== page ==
long transparent tube is not any longer interrupted by air bubbles.

If necessary, re-fill the syringe during this process.


When doing this, close the bleeder (on the caliper) and don’t open
it before the re-filled syringe is connected to the fluid reservoir and
the syringe is squeezed again.

10. With the syringe still squeezed, retighten the bleeder.


Now, squeezing the syringe can be stopped.
Remove the long transparent tube and put the rubber cap back on
the bleeder.
Tightening torque bleeder: 8 Nm.

Step 6 - 10 will take approx. 5 minutes, but in most cases it's not necessary, because there is still brake
fluid in the hoses, levers and/or calipers.
So, in those cases, you can skip these steps and continue from this point.

And now the fine-tuning can start: the MPH system has to be made 100% air-free.
This will take approx. 10 - 15 minutes.

11. Keep the calipers’ bleeder, etc. closed.


No need to touch the caliper.

Make sure that the adjustment knob of the brake fluid reservoir
(brake lever) is turned anti-clockwise completely.

The syringe should be filled for at least 25%, and connected to


the brake fluid reservoir on the brake lever.

The filling hole of the brake fluid reservoir should remain the
highest point and the brake caliper the lowest point of the MPH
system until the end of this procedure.
So, air can go up in the MPH system and escape via the short
transparent tube into the syringe. Brake fluid will go down into the
MPH system.

The syringe should be kept in upright position.

- Pag. 17. -
12. By pulling the brake lever fast and releasing it slowly (the brake
lever will pump the air up and the brake fluid down) and by
tapping on the MPH brake hose, the air bubbles will go up.
Via the short transparent tube and via the brake fluid in the
syringe, the air bubbles will go out of the MPH brake system. This
can be checked visually very easily.
Don't squeeze the syringe!
air

13. While pulling the brake lever and releasing it frequently, turn the
adjustment knob of the brake fluid reservoir clockwise (in) and
anti-clockwise (out) a few times, to push the last bits of air out of
the reservoir.
Turn the knob all the way in and out, approx. 10 full turns.

14. If no air-bubbles come up through the brake fluid column in the


syringe any longer, we can assume that the MPH system is 100%
without air.

15. Turn the adjustment knob of the master cylinder anti-clockwise all
the way, to have the largest brake fluid volume inside the
reservoir.
At least 10 full turns.

16. Disconnect the syringe from the small transparent tube and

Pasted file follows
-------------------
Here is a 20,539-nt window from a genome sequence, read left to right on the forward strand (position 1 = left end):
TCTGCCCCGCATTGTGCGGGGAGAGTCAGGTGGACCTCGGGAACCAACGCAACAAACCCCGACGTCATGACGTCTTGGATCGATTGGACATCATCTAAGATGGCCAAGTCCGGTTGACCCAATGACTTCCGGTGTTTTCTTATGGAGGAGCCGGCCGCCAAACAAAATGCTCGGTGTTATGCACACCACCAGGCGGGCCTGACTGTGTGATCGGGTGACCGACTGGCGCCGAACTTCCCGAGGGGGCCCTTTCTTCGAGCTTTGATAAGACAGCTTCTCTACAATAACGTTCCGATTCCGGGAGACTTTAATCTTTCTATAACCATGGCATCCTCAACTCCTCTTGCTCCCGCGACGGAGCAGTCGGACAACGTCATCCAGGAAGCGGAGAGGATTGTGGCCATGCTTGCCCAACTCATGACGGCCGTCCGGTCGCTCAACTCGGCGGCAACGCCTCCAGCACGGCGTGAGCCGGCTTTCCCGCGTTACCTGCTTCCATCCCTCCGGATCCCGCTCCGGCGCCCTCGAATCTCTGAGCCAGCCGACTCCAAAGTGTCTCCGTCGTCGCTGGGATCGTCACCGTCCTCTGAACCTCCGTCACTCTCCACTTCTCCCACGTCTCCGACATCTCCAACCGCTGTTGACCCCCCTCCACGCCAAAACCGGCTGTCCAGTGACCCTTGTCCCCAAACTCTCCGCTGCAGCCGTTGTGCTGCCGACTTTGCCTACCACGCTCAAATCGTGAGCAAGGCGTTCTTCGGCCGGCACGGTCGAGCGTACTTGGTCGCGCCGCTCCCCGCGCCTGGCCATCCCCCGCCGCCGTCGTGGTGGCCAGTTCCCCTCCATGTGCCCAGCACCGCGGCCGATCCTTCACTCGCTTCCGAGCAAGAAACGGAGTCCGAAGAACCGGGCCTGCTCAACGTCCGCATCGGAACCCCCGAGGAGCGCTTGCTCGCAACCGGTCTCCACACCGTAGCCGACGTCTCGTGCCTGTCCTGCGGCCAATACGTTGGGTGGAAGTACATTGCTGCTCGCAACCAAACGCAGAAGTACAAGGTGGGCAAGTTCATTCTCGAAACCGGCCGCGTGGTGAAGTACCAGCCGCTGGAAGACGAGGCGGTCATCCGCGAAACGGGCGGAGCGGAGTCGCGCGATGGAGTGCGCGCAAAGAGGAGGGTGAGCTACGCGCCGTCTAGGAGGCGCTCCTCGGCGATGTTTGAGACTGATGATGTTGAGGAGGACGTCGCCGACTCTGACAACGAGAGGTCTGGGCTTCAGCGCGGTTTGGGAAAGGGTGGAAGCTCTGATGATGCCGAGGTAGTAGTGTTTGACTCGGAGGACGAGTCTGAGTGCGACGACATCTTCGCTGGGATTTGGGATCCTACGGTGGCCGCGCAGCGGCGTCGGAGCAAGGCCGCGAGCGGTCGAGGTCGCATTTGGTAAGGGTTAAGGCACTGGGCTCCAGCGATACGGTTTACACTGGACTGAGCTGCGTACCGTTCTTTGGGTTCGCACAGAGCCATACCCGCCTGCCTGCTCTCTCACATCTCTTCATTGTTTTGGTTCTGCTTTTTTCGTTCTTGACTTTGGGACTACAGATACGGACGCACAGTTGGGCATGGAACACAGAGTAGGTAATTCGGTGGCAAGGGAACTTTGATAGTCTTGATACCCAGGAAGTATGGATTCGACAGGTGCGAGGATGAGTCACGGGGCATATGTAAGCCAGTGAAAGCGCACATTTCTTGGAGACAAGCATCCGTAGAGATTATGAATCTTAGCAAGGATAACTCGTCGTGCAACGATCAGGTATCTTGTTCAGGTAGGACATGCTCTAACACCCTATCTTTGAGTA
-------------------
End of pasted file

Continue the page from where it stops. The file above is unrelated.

unscrew the connector from the brake fluid reservoir.

17. Turn the adjust knob of the fluid reservoir clockwise carefully, until
you see the oil appear in the small hole for the lock screw.

- Pag. 18. -
18. Reinstall lock screw, cap and O-ring.
If the small lock screw is screwed in, there should be no air left in
the reservoir.
A little bit brake fluid will be spilled.
Use absorbing paper or a rag to remove this.

19. Tighten the lock screw well into the master cylinder.
Recommended tightening torque lock screw: 5 Nm.

20. Pull the brake lever and check the function of the MPH brake
system: both sides actuated, disc in center, correct distance
brake pads to rotor ?

21. Turn the adjuster, pull the brake lever and check the function of
the MPH brake system again.
Repeat step 20 and 21 until the function is okay.

Warnings !
F To avoid brake fluid spillage on the rotors or brake pads, causing contamination of the brake pads,
it is advisable to cover the vital parts with a rag before proceeding and to take out the wheels.

F If the bleeder is not sufficiently tightened when using the disc brake, brake fluid may leak on the
rotor, causing loss of friction between brake pads and rotor. This can have serious consequences
for the rider.

F Protect vital parts of the bike from spilling brake fluid by holding a rag around the fluid reservoir.
Brake fluid is hazardous and aggressive and damages not only your skin, but the paintjob and
plastic parts of the bike as well.
Use protective gloves and safety goggles when working with brake fluid.

F Once there is brake fluid or lubricants like oil, grease, Teflon™ and silicone spray on the brake
pads, they are worthless: no more brake function.
So, don't forget to protect brake pads and rotors when working with brake fluid or lubricants.
Or, even better, remove these parts.

F Use DOT 4 or DOT 5.1 brake fluid only. DOT 4 and DOT 5.1 brake fluid should not be mixed !
The MPH brake sets have been filled by Giant with DOT 4 brake fluid.
- Pag. 19. -